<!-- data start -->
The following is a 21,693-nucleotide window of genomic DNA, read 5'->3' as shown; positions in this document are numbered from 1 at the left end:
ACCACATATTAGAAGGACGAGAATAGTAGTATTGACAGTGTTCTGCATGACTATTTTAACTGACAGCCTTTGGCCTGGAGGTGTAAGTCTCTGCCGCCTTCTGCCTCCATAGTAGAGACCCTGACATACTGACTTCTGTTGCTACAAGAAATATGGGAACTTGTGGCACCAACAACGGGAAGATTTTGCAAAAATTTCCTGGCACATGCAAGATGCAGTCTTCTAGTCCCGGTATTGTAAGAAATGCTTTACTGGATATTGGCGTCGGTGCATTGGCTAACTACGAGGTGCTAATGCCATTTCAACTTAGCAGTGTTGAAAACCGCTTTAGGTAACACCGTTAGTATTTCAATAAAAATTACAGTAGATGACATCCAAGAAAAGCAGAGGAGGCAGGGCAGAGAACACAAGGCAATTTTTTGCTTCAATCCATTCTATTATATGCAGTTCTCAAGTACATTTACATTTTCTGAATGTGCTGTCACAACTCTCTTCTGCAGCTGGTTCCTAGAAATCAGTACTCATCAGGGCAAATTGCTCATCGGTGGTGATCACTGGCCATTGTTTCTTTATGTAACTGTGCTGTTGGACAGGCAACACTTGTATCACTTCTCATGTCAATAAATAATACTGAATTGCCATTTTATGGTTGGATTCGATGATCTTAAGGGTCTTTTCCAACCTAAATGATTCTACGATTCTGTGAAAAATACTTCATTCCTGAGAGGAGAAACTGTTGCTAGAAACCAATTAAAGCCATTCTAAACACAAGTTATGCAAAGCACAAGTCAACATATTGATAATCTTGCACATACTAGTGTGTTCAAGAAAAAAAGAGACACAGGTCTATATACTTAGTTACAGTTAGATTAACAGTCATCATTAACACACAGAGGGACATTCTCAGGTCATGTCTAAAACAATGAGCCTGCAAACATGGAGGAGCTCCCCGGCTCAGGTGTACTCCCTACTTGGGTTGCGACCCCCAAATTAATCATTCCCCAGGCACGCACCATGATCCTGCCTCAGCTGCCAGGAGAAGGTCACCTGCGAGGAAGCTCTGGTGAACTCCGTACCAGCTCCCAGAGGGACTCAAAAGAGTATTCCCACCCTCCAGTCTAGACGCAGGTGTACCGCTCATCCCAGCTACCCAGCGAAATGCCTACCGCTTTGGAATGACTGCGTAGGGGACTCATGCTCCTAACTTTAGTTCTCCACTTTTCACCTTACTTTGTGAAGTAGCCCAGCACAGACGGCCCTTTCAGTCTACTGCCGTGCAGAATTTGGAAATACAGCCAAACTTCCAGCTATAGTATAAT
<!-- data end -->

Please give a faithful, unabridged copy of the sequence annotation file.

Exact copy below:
The following is a 21,693-nucleotide window of genomic DNA, read 5'->3' as shown; positions in this document are numbered from 1 at the left end:
ACCACATATTAGAAGGACGAGAATAGTAGTATTGACAGTGTTCTGCATGACTATTTTAACTGACAGCCTTTGGCCTGGAGGTGTAAGTCTCTGCCGCCTTCTGCCTCCATAGTAGAGACCCTGACATACTGACTTCTGTTGCTACAAGAAATATGGGAACTTGTGGCACCAACAACGGGAAGATTTTGCAAAAATTTCCTGGCACATGCAAGATGCAGTCTTCTAGTCCCGGTATTGTAAGAAATGCTTTACTGGATATTGGCGTCGGTGCATTGGCTAACTACGAGGTGCTAATGCCATTTCAACTTAGCAGTGTTGAAAACCGCTTTAGGTAACACCGTTAGTATTTCAATAAAAATTACAGTAGATGACATCCAAGAAAAGCAGAGGAGGCAGGGCAGAGAACACAAGGCAATTTTTTGCTTCAATCCATTCTATTATATGCAGTTCTCAAGTACATTTACATTTTCTGAATGTGCTGTCACAACTCTCTTCTGCAGCTGGTTCCTAGAAATCAGTACTCATCAGGGCAAATTGCTCATCGGTGGTGATCACTGGCCATTGTTTCTTTATGTAACTGTGCTGTTGGACAGGCAACACTTGTATCACTTCTCATGTCAATAAATAATACTGAATTGCCATTTTATGGTTGGATTCGATGATCTTAAGGGTCTTTTCCAACCTAAATGATTCTACGATTCTGTGAAAAATACTTCATTCCTGAGAGGAGAAACTGTTGCTAGAAACCAATTAAAGCCATTCTAAACACAAGTTATGCAAAGCACAAGTCAACATATTGATAATCTTGCACATACTAGTGTGTTCAAGAAAAAAAGAGACACAGGTCTATATACTTAGTTACAGTTAGATTAACAGTCATCATTAACACACAGAGGGACATTCTCAGGTCATGTCTAAAACAATGAGCCTGCAAACATGGAGGAGCTCCCCGGCTCAGGTGTACTCCCTACTTGGGTTGCGACCCCCAAATTAATCATTCCCCAGGCACGCACCATGATCCTGCCTCAGCTGCCAGGAGAAGGTCACCTGCGAGGAAGCTCTGGTGAACTCCGTACCAGCTCCCAGAGGGACTCAAAAGAGTATTCCCACCCTCCAGTCTAGACGCAGGTGTACCGCTCATCCCAGCTACCCAGCGAAATGCCTACCGCTTTGGAATGACTGCGTAGGGGACTCATGCTCCTAACTTTAGTTCTCCACTTTTCACCTTACTTTGTGAAGTAGCCCAGCACAGACGGCCCTTTCAGTCTACTGCCGTGCAGAATTTGGAAATACAGCCAAACTTCCAGCTATAGTATAAT